PETA Investigation Reveals Rough Handling and Violent Killing of Cashmere Goats in World’s Top Cashmere Exporters, China and Mongolia

For Immediate Release:
May 14, 2019

Ulaanbaatar — A horrifying PETA video exposé of the cashmere industries in China and Mongolia shows gentle goats crying out in pain and fear as their hair is torn out. When they’re no longer profitable, their throats are slit in slaughterhouses. China produces 70% of the total global supply of raw cashmere, and Mongolia produces 20% of the world’s supply.

PETA’s investigation, which is the first of its kind and encompasses cashmere farms and slaughterhouses in the two countries, shows workers holding down frightened goats and twisting their limbs as they tear out their hair using sharp metal combs. Goats left with bloody cuts from the process received no pain relief or veterinary care—one worker simply poured rice wine into an animal’s wound. At slaughterhouses, goats deemed no longer profitable were left to bleed out, enduring slow, agonizing deaths. In China, workers hit them in the head with a hammer in an attempt to stun them. And in Mongolia, workers dragged them by one leg onto the slaughterhouse floor before slitting their throats in full view of other goats. Some were seen still moving a full two minutes afterward. H&M—the second-largest clothing retailer in the world—has agreed to ban “conventional” cashmere (the only kind that it sells) as a result of the investigation.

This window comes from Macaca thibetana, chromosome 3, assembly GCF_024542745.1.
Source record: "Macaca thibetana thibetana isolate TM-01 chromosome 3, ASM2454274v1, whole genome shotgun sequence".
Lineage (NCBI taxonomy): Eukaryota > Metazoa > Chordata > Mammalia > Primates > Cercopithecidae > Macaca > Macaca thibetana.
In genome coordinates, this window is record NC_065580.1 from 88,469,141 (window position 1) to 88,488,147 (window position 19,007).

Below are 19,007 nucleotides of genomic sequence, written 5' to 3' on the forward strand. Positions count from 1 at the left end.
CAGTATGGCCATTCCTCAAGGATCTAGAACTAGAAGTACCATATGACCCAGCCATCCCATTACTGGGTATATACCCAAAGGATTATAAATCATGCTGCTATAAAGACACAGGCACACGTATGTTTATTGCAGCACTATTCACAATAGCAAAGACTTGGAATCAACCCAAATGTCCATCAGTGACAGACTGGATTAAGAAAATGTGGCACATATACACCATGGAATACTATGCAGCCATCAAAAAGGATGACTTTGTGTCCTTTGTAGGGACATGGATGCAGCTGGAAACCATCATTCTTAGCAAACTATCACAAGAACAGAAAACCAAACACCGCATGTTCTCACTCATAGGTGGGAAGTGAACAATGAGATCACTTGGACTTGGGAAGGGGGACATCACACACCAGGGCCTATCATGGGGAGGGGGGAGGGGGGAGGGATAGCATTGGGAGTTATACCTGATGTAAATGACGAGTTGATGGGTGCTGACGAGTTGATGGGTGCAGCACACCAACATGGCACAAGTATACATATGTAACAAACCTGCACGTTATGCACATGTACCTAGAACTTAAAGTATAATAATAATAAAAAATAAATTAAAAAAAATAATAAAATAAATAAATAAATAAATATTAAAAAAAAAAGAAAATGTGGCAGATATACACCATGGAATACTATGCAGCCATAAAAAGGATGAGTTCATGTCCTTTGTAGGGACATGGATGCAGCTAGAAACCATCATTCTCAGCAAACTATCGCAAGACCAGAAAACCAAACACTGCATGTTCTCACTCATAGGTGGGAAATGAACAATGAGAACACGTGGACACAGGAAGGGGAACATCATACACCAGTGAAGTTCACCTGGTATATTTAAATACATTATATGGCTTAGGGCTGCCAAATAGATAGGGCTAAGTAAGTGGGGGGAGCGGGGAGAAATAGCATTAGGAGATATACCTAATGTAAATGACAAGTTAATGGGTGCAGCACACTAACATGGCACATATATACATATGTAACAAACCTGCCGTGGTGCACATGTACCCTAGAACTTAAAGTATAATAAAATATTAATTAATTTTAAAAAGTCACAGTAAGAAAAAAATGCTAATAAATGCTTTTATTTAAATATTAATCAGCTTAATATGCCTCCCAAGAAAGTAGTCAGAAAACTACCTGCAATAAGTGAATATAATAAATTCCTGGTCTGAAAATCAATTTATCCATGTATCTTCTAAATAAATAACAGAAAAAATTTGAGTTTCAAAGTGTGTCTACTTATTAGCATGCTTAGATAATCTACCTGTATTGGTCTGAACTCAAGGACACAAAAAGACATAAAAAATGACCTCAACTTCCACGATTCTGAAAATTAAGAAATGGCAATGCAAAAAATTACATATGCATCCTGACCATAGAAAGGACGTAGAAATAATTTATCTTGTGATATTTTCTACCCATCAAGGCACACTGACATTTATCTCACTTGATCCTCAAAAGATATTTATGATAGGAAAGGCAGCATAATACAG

“Timid goats suffer immensely as their hair is yanked out and their throats are hacked at with knives, all for cashmere coats and scarves,” says PETA Senior Vice President Jason Baker. “PETA is calling on shoppers worldwide to reject cruelty to animals by leaving all cashmere items on the rack.”

Cashmere also has the highest negative environmental impact of any animal-derived fiber. Goats have voracious appetites, and because they consume the roots of plants (which prevents regrowth), fragile grasslands are turning into deserts. A study has shown that 80% of vegetation loss in Mongolia is the result of overgrazing.

PETA (whose motto reads, in part, that “animals are not ours to wear”) notes that warm, stylish vegan options—including bamboo, Tencel, hemp, modal, viscose, organic cotton, and soy cashmere—are widely available.

Photographs and broadcast-quality video footage from the investigation are available upon request. For more information, please visit